In addition to addressing the final decision making issue in Avren v. Garten, the Supreme Court of Georgia also addressed the trial court’s dismissal of the mother’s petitions for contempt, and modification of custody, child support and visitation. Avren v. Garten, S11A0064 (2011). The mother contended that the trial court erred in dismissing these actions. Id. at 3.
The Supreme Court of Georgia disagreed with the mother, holding that the mother’s petitions for modification of custody, modification of visitation, and her petition for contempt were properly dismissed pursuant to OCGA §19-9-24(b), which “prohibits a legal guardian from bringing an action for modification of child custody or visitation rights or any application for contempt of court so long as visitation rights are withheld by the legal guardian in violation of the custody order.” Id. at 4. In this case, there was overwhelming evidence that the mother had left the house with the child on scheduled visitation days during the time in which the father was to pick up the child. Id. Under these circumstances, the Supreme Court of Georgia held that the trial court did not err when it dismissed these actions. Id. at 5.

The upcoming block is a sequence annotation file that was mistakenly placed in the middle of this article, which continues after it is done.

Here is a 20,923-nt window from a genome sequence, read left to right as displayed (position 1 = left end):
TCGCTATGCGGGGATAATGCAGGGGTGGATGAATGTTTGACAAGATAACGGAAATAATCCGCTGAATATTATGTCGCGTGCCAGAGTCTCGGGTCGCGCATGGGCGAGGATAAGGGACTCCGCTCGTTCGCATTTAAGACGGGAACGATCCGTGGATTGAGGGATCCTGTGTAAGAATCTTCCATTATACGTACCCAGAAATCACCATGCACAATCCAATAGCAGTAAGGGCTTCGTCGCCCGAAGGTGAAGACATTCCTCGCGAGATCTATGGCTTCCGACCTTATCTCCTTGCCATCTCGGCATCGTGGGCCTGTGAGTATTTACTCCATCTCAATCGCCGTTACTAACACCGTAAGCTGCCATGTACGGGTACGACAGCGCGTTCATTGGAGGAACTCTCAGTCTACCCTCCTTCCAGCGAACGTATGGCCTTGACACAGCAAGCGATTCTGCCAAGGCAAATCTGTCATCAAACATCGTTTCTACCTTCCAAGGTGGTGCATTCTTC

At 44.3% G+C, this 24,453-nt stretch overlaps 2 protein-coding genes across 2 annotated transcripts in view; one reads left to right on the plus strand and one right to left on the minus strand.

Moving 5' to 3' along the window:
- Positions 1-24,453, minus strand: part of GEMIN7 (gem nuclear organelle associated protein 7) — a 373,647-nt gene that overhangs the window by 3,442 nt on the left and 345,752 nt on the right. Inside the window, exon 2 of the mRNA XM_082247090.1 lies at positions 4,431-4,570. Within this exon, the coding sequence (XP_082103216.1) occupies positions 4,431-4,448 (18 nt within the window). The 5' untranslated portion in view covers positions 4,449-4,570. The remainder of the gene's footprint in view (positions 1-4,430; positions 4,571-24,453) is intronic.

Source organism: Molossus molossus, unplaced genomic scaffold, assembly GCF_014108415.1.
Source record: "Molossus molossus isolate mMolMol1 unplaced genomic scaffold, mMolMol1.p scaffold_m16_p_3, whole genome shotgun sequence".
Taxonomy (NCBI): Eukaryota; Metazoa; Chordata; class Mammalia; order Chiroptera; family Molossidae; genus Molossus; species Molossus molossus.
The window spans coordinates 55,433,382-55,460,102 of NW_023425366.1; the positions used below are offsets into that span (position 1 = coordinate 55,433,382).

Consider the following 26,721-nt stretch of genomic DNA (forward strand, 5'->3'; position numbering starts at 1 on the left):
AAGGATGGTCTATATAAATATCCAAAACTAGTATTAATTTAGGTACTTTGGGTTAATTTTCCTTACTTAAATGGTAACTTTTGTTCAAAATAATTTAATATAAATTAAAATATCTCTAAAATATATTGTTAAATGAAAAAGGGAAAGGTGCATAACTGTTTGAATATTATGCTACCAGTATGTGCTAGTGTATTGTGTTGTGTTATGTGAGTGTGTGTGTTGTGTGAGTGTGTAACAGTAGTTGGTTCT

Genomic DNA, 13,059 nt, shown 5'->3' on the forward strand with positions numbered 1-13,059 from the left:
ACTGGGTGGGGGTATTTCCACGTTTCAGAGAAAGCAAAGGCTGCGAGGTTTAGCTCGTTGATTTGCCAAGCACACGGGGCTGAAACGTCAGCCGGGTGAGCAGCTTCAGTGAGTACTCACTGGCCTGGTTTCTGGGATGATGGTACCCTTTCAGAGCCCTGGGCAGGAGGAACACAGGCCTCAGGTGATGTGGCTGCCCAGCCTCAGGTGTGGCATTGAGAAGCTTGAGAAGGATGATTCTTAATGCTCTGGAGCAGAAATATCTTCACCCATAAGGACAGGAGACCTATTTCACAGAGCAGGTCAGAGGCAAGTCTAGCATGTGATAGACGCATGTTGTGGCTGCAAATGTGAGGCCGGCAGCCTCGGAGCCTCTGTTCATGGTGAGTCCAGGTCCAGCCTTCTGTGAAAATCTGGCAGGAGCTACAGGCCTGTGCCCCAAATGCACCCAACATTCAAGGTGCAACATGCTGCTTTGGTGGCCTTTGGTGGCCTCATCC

The Supreme Court of Georgia also held that the mother’s petition for modification of child support was properly dismissed due to the “two-year rule.” This rule provides that “[n]o petition to modify child support may be filed by either parent within a period of two years from the date of the final order on a previous petition to modify by the same parent.” OCGA§19-6-15(k)(2). In this case, the mother filed the current petition only 11 months after her previous petition for modification of child support. Id. at 6. Since it had been less than two years, the mother’s petition was properly dismissed. Id. at 7.